Asia-Pacific Journal of Accounting & Economics
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Volume 13, Issue No. 2, December 2006

Special Issue for the 2006 APJAE Symposium on International Trade in Honor of Professor Ronald W. Jones

Guest Editor for the Special Issue: Sugata Marjit, City University of Hong Kong

  • Editorial Note

  • Introduction

  • Eric W. Bond and Robert A. Driskill, Distortions in Two Sector Dynamic Models with Incomplete Specialization

  • Yunfang Hu, Kazuo Nishimura and Koji Shimomura, Dynamic Three-Factor Models of International Trade

  • Minako Fujio and M. Ali Khan, Ronald W. Jones and Two-sector Growth: Ramsey Optimality in the RSS and Leontief Cases

  • Didier Laussel and Raymond Riezman, Transport Costs and North-South Trade

  • Morihiro Yomogida, International Capital Movements: Who Gains and Who Loses?

  • Sugata Marjit, Protection, Skill Formation and Income Distribution

  • Chi-Chur Chao, Jean-Pierre Laffargue and Eden S.H. Yu, Public Inputs, Urban Development, and Welfare in a Developing Economy

  • Wilfred J. Ethier, Selling "Protection for Sale"

  • Mokoto Yano, Rika Takahashi and Jin Kenzaki, Competition Policy or Tariff Policy: Which is More Effective?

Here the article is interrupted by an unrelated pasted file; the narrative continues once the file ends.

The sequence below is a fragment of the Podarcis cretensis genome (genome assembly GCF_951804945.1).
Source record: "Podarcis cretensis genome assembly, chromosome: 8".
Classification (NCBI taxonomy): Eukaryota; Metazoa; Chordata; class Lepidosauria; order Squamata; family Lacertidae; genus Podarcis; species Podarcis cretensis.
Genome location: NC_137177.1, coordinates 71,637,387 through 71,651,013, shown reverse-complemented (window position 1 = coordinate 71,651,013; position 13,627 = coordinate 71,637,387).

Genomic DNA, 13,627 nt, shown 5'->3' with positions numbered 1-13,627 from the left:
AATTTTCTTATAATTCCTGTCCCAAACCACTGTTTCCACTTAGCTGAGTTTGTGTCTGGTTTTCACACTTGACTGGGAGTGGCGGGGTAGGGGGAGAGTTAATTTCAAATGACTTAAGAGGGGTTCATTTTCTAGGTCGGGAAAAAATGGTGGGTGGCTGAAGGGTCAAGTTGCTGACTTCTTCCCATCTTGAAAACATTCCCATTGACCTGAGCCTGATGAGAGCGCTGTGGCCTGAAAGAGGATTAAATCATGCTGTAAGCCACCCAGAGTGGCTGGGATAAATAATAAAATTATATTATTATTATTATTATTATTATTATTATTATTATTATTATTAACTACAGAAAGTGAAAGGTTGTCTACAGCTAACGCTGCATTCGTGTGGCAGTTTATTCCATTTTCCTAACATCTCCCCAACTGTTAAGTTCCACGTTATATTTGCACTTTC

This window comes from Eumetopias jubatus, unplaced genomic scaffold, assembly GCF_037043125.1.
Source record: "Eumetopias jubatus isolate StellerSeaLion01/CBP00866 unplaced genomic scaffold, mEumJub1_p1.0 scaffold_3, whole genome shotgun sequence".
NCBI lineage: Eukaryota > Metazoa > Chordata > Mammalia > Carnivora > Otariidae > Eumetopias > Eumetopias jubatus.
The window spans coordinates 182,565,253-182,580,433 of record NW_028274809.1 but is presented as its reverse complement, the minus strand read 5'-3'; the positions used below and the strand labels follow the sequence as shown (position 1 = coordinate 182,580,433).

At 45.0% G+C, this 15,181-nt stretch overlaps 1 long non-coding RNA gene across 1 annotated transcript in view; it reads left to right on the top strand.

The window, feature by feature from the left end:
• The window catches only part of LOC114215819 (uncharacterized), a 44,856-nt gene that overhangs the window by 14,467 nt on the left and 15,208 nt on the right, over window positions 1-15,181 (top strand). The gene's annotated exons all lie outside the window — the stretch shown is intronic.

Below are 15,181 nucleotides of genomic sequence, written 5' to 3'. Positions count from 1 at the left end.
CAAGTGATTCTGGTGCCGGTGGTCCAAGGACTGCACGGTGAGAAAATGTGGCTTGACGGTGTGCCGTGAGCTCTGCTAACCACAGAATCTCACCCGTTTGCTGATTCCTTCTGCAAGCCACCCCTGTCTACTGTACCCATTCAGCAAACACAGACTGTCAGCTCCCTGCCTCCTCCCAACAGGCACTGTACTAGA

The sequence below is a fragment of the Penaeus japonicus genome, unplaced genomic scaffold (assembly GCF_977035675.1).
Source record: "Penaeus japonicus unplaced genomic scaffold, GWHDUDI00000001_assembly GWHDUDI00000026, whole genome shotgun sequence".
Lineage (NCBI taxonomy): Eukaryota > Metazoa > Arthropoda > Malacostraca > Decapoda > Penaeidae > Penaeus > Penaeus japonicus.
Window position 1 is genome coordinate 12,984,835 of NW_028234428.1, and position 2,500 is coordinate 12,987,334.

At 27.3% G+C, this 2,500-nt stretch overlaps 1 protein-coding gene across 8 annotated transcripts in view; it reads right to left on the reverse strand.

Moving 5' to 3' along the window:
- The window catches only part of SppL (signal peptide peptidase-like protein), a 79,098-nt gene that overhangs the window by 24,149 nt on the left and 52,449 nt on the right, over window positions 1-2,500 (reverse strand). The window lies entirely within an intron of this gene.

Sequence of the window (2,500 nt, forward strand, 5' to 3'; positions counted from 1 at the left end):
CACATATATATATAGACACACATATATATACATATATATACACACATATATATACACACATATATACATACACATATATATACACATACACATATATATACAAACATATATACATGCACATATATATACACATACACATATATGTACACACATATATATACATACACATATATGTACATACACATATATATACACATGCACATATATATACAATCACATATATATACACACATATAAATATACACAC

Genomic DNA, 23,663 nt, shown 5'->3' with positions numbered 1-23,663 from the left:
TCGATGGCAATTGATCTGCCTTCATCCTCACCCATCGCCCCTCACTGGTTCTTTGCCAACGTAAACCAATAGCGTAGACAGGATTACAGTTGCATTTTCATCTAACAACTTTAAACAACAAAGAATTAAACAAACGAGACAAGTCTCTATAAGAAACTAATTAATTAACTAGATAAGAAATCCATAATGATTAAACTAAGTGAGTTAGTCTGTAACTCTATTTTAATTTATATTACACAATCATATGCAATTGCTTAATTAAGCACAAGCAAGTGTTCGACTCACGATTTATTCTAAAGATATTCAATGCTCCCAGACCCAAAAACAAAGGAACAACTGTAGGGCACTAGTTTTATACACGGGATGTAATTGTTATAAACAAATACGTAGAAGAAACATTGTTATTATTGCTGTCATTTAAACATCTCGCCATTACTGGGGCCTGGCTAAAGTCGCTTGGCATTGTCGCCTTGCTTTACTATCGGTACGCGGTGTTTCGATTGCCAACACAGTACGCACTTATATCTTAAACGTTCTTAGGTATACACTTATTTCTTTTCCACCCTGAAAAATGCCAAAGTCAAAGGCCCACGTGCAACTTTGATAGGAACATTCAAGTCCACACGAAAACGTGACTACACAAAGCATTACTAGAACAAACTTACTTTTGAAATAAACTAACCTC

• Carsten Kowalczyk, Liberalizing Trade Between Large and Small: The Welfare from Three Different Strategies


Distortions in Two Sector Dynamic Models with Incomplete Specialization

Eric W. Bonda and Robert A. Driskilla
aVanderbilt University


We extend the Jones (1971) analysis of the effects of distortions in static 2x2 trade models to the case of a two sector dynamic general equilibrium model of a small open economy with capital accumulation. In contrast to the short run results, the direction of impact of factor market distortions on steady state values do not depend on the value and physical intensity ranking of the sectors. However, the value and physical intensity rankings play an important role in the dynamics in the neighborhood of the steady state. Differences between value and physical intensity rankings of the sectors, which gave rise to paradoxes in the static model, are shown to lead to local indeterminacy or instability in the dynamic model.

JEL Classification: F10, F11

Keywords: dynamics, trade, factor market distortions


Dynamic Three-Factor Models of International Trade

Yunfang Hua, Kazuo Nishimura b and Koji Shimomurac
a Graduate School of Economics, Kobe University
b Institute of Economic Research, Kyoto University